Republicans Stumble Where Byrd Grew on Race: Margaret Carlson
Americans are angry, pollsters and cable television hosts tell us. Really they are depressed, deeply discouraged and feeling helpless as they watch oil spewing into the Gulf of Mexico, their unemployed neighbors paying too much attention to the lawn, and banks escaping the tight regulation called for after bringing the economy to a screeching halt.
Tomorrow brings a more uplifting event: President Barack Obama, our first black president, eulogizing Senator Robert Byrd, once a member of the Ku Klux Klan.
Byrd predicted, rightly, that what he called his “biggest mistake” would remain such an “albatross around his neck” that we would read of it in his obituary. It took his many years in the Senate, on his way to becoming its longest-serving member, for Byrd’s good deeds to overtake his racist past.
Only hours after Byrd’s death on June 28, Republicans in the Senate decided one way to tar Supreme Court nominee Elena Kagan was to link her with former Justice Thurgood Marshall --as if Marshall’s rise to the Supreme Court, through a carefully calculated legal assault on segregation, was a bad thing.
Senator Jeff Sessions of Alabama, the ranking Republican on the Senate Judiciary Committee, cited Marshall in criticizing Kagan for having “associated herself with well-known activist judges who have used their power to redefine the meaning of our Constitution.” Better than associating herself with Sessions, who, as a U.S. attorney in the 1980s, was accused of behaving in such a bigoted fashion that the Judiciary Committee with a Republican majority wouldn’t confirm him as a judge.
Judge’s ‘Proper Role’
Most of Sessions’ Republican colleagues on Judiciary seemed to share his Marshall strategy. Charles Grassley of Iowa said Marshall’s behavior did not “comport with the proper role of a judge.” Jon Kyl of Arizona -- a state that refused to acknowledge Martin Luther King Day until protests threatened its economy -- disapproved of the fact that Kagan had praised Marshall’s vision of the courts as the organ to “protect the people who went unprotected.”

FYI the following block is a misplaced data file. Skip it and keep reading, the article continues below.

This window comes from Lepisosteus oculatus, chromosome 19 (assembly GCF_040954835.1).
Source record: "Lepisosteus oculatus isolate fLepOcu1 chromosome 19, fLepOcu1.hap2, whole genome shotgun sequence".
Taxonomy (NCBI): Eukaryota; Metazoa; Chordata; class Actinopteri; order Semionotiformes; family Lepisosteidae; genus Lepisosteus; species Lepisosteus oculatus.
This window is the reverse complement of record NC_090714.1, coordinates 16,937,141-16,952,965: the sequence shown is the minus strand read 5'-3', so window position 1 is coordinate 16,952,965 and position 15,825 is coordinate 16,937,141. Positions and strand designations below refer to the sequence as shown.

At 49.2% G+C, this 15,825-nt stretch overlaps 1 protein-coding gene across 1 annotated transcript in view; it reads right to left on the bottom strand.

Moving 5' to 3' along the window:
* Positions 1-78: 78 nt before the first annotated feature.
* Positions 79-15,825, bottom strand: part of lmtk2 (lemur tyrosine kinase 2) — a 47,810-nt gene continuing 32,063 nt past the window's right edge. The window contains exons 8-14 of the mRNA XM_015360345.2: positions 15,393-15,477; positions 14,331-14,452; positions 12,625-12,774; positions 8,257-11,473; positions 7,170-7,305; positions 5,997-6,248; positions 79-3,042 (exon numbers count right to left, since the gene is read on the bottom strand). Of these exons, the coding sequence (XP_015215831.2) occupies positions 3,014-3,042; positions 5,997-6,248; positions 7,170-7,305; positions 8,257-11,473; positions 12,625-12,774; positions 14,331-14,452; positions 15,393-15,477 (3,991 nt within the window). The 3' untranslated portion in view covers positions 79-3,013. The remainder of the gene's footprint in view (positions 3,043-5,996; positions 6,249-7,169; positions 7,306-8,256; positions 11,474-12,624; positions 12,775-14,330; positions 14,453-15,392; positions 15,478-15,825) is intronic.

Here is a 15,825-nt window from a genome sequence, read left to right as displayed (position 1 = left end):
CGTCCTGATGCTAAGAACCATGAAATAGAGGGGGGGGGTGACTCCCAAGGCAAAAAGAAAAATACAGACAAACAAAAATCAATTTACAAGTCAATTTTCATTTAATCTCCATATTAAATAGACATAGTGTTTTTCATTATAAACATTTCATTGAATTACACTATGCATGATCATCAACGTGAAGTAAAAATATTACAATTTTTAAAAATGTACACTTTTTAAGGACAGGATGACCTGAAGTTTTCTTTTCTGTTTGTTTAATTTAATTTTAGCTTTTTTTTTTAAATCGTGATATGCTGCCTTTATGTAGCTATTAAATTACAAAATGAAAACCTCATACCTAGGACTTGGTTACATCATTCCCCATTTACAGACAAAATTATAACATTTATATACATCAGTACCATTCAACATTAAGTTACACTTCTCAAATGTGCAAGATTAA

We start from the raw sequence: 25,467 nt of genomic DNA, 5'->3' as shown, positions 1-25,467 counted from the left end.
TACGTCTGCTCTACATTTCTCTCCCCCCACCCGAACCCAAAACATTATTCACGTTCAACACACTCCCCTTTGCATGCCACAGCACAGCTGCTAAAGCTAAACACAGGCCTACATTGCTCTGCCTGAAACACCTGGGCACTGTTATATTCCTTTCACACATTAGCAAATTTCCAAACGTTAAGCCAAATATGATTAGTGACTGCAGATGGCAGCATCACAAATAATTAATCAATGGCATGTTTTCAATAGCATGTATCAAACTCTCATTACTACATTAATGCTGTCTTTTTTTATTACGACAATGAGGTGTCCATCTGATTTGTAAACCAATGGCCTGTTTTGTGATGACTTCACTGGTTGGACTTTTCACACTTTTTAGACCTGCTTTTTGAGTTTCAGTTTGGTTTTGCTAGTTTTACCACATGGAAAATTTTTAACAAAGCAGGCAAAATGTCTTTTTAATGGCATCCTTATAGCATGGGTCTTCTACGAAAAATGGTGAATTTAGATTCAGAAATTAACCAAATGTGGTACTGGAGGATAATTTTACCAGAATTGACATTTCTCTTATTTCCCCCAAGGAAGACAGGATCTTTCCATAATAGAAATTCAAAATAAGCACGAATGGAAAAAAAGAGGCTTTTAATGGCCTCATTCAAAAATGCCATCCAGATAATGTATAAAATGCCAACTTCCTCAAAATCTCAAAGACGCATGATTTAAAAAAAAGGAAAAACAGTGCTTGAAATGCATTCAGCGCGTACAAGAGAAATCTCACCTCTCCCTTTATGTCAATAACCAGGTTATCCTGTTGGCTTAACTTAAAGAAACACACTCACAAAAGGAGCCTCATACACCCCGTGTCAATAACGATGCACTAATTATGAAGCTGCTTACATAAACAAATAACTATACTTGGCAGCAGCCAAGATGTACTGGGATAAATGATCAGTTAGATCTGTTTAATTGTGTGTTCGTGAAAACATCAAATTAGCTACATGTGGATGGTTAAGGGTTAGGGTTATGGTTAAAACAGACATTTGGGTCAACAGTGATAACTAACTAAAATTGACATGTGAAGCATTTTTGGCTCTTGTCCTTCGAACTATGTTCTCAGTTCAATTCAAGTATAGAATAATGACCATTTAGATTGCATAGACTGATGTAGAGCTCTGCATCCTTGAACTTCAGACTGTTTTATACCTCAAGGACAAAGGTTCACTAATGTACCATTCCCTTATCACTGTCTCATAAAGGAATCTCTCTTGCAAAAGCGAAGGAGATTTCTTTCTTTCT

This is an odd tack to take and assumes only the hard-core base is tuning in. The rest of the country seems pretty happy with its progress on civil rights and not in the mood to debate a pre-Marshall world of Jim Crow laws, segregated schools and whites-only drinking fountains.
Airport and Stamp
Marshall may be the second-most-revered civil-rights icon, after that guy that even Arizona now recognizes. Michael Steele, now chairman of the Republican National Committee, helped christen the Baltimore airport named for Marshall. There’s also the Thurgood Marshall postage stamp, a Broadway play -- which Kagan attended in its run at Washington’s Kennedy Center -- and near-sainthood, according to the Washington Post’s Dana Milbank, who pointed out that Marshall was added to the Episcopal Church’s list of “Holy Women and Holy Men” this year.
To argue that Marshall was a dangerous radical whose former clerk shouldn’t be on the court is as anachronistic as introducing legislation to allow smoking on airplanes.
Republicans are not a racist party. By revisiting and revising Marshall’s legacy, however, they flirt with playing one on TV.
It’s been many years since the GOP openly tried to tap into residual segregationist sympathies. (See Richard Nixon’s Southern Strategy, or Ronald Reagan’s 1980 appeal for states’ rights in Philadelphia, Mississippi.)
These days, retrograde impulses like that -- often shrouded in nostalgia for the Confederacy -- are usually stifled by Republicans who read the census and don’t want to become a regional party of men in Civil War costumes on the weekend.
A nationwide outcry followed the decision by Republican Governor Robert F. McDonnell to revive Confederate History Month in Virginia. Within 24 hours, McDonnell had apologized for not finding slavery significant enough to warrant mention in the proclamation. He thought that citing the very reason the war was fought would put a dent in revenue from reenactments in period dress at Appomattox.
What remains of an explicit Republican Southern Strategy seems confined to its Tea Party faction, which produced Rand Paul. After winning the GOP primary for the Senate in Kentucky, he expressed doubt about our long-settled civil rights laws, saying discrimination is not acceptable by government institutions but is for private businesses, who should be able to decide who to serve.
In other words, would-be-Senator Paul favors a country in which the president and his family would walk into a restaurant uncertain they would be served a burger and fries.
Byrd, a child of the Depression, joined the Klan in 1942, when he was 24, back from the war working at menial jobs. He renounced it a few years later and grew with America.
Paul is 47, the son of privilege -- his father is Representative Ron Paul of Texas, who sought the Republican nomination for president in 2008 -- and an ophthalmologist, though his board certification turns out to be from an organization that is little more than a post office box in Bowling Green, Kentucky, where he happens to live.
As Obama puts Byrd to rest in West Virginia, Paul could use the Kagan hearings as a teachable moment. He could renounce his remarks about civil rights, embrace Marshall and endorse his acolyte. He could grow, as Byrd did.
(Margaret Carlson, author of “Anyone Can Grow Up: How George Bush and I Made It to the White House” and former White House correspondent for Time magazine, is a Bloomberg News columnist. The opinions expressed are her own.)
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